McLaren Vale Wines – Madeleines


This lable (previously known as Vincognita Wines) is the infusion of 2 families.  The Belej family and the Dix family.  The Nangkita Vineyard was purchased by Peter Belej in 2003 after having significant Riverland vineyard experience – particularly with the Viognier variety.  Chris Dix was working for another winery but had intentions to produce his own wine and contacted Peter to buy some of the excellent Viognier fruit.  At the time Peter was sick of winemakers taking his fruit, and in his mind, destroying his product.  Peter thought that Chris had talent as a winemaker, however he refused Chris’s grape purchase request.  Peter had another idea – lets make the wine together.  That was in 2002 and the rest they say is history
 
The Nangkita Vineyard is situated in the souther Mt Loft Ranges and is in the middle of the Fleurieu Peninsula (also mid way between McLaren Vale and Langhorne Creek).  There is no cellar door, however you can see the vineyard on the outskirts of Nangkita (driving south on the Victor Harbour Road turn left at the sign post as you come into Mount Compass.  The vineyard is approximately 100 acres of a combination of Shiraz, Cabernet Sauvignon, Sauvingon Blanc, Gewurtztraminer, Primativo, Merlot and Chardonnay.  The area is about 160m above sea level and as such is cooler than the McLaren Vale region.  The soil is white sand (between 1 and 1.5 m in depth) over sandstone and clay. 

Madeleines Basket Press

 Another advantage is the high quality (low salinity) water in the aquifer under the vineyard.  Irrigation is kept to a minimum but the last 2 -3 years being in a drought has ment the water was vital to grape and wine quality.  Up until 2009 the best grapes were kept for their wines and the remainder was sold to other wineries.  With 2009 being difficult to sell wine grapes lead to a decision to utilise most of the for their own wine making pursuits.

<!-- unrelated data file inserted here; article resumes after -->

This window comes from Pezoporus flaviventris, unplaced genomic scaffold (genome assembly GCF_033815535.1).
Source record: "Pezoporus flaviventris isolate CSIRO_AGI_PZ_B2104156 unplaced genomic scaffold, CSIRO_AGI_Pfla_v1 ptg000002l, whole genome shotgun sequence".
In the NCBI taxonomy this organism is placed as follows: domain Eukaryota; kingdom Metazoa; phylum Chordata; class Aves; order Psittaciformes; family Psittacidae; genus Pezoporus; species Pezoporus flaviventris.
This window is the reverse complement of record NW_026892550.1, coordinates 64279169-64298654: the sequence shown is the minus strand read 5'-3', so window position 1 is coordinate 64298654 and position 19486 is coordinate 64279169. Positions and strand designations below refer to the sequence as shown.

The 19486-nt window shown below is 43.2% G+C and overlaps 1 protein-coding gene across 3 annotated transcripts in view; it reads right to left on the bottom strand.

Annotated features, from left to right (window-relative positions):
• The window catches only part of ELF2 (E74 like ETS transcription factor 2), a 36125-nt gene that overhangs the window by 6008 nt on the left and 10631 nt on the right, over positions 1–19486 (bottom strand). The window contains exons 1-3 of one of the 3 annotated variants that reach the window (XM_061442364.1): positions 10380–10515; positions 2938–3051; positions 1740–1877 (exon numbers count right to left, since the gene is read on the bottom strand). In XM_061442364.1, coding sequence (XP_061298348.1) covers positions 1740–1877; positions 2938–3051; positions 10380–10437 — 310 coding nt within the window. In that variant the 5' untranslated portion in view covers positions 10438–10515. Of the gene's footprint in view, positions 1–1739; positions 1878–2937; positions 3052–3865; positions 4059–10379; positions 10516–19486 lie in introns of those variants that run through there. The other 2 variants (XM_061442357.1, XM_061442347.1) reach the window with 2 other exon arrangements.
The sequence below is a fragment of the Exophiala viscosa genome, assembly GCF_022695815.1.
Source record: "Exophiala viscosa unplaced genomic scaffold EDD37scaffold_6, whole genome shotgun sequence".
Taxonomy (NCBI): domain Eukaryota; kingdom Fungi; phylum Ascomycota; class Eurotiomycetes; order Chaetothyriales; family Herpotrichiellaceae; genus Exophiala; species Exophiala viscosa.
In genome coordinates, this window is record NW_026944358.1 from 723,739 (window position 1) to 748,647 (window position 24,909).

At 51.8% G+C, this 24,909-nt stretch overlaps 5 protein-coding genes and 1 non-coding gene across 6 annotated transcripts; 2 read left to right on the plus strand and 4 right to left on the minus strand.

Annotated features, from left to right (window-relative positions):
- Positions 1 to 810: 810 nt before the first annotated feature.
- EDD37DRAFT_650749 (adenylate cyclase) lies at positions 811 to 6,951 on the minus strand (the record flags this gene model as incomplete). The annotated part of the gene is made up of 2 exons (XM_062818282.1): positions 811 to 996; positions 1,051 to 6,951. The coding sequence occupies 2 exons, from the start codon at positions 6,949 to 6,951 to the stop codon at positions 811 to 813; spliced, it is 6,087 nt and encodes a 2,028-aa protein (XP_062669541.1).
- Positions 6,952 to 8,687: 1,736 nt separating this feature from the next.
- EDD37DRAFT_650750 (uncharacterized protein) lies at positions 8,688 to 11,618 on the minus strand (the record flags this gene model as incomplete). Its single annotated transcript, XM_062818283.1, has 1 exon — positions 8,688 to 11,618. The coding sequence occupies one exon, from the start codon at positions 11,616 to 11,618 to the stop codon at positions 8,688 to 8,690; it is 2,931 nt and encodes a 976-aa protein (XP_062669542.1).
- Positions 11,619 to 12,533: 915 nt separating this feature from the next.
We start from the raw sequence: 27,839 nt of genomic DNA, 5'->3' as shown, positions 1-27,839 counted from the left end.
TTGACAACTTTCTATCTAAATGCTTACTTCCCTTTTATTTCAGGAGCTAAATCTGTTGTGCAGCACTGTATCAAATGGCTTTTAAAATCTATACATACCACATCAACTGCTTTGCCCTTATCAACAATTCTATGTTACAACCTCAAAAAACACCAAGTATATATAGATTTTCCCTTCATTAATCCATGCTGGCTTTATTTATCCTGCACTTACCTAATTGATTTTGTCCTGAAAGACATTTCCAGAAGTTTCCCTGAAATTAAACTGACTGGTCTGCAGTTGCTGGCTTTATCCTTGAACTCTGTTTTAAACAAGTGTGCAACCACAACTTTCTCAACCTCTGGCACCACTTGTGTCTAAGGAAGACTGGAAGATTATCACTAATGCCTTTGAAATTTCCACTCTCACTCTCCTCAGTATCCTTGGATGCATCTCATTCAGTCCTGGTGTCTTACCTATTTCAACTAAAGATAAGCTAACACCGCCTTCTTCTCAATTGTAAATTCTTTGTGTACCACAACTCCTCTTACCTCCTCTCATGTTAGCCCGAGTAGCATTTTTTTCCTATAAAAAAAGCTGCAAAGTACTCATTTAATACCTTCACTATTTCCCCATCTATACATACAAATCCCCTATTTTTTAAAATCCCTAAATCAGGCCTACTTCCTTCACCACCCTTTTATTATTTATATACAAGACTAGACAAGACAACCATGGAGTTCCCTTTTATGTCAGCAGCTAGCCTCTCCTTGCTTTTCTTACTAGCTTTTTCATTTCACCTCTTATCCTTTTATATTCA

Madeleines Nangkita Vineyard

Nangkita Vineyard Views

The web site is www.vincognita.com.au

Now the wines:-

White Wines

2008 Nangkita Vineyard Viognier (A$19.50)

The grapes for this wine were picked before the 2008 vintage heat wave set in and the quality shows they made the right decision.  The wine is dominated by characters that I was not expecting.  This wine is full of ginger and cinnamon and not dominated by apricots.  Peter tells me there is 2 clones of Viognier one has the apricot flavours and the other has these ginger characters.  Obviously this wine is dominated by grapes from the second clone.  The wine has a wonderful mouthfeel – almost viscous and the acids are starting to soften.  The wine would go well with chinese or thai foods.

2009 Nangkita Vineyard Viognier (A$19.50)

The 2009 wine is very different to the 2008.  This wine has more of the apricot characters with hints of ginger.  There is plenty of acid in this wine and Chris believes the wine will be drinking best next year.  Tasting the 2 wines together is interesting to show the differences in style.  It will be interesting to see this wine in a years time but I do not think mine will last that long.

2009 Gewurtztraminer (A$15)